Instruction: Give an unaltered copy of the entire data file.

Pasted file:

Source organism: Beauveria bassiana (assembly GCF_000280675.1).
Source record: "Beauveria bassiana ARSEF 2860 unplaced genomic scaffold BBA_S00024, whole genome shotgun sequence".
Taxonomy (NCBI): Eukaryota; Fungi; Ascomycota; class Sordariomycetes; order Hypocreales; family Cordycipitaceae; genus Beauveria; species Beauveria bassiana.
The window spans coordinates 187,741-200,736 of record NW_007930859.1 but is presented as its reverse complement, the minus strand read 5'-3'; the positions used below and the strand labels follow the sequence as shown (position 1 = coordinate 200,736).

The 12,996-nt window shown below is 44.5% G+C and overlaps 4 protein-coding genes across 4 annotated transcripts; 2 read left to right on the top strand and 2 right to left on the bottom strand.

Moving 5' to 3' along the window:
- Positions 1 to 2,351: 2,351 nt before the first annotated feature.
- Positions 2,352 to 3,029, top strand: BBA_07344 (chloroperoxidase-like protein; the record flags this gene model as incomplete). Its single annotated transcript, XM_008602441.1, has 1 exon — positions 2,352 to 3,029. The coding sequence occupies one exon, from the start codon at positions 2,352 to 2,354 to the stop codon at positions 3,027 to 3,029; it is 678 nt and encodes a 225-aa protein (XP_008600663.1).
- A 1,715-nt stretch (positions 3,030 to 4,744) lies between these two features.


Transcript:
Source organism: Beauveria bassiana (assembly GCF_000280675.1).
Source record: "Beauveria bassiana ARSEF 2860 unplaced genomic scaffold BBA_S00024, whole genome shotgun sequence".
Taxonomy (NCBI): Eukaryota; Fungi; Ascomycota; class Sordariomycetes; order Hypocreales; family Cordycipitaceae; genus Beauveria; species Beauveria bassiana.
The window spans coordinates 187,741-200,736 of record NW_007930859.1 but is presented as its reverse complement, the minus strand read 5'-3'; the positions used below and the strand labels follow the sequence as shown (position 1 = coordinate 200,736).

The 12,996-nt window shown below is 44.5% G+C and overlaps 4 protein-coding genes across 4 annotated transcripts; 2 read left to right on the top strand and 2 right to left on the bottom strand.

Moving 5' to 3' along the window:
- Positions 1 to 2,351: 2,351 nt before the first annotated feature.
- Positions 2,352 to 3,029, top strand: BBA_07344 (chloroperoxidase-like protein; the record flags this gene model as incomplete). Its single annotated transcript, XM_008602441.1, has 1 exon — positions 2,352 to 3,029. The coding sequence occupies one exon, from the start codon at positions 2,352 to 2,354 to the stop codon at positions 3,027 to 3,029; it is 678 nt and encodes a 225-aa protein (XP_008600663.1).
- A 1,715-nt stretch (positions 3,030 to 4,744) lies between these two features.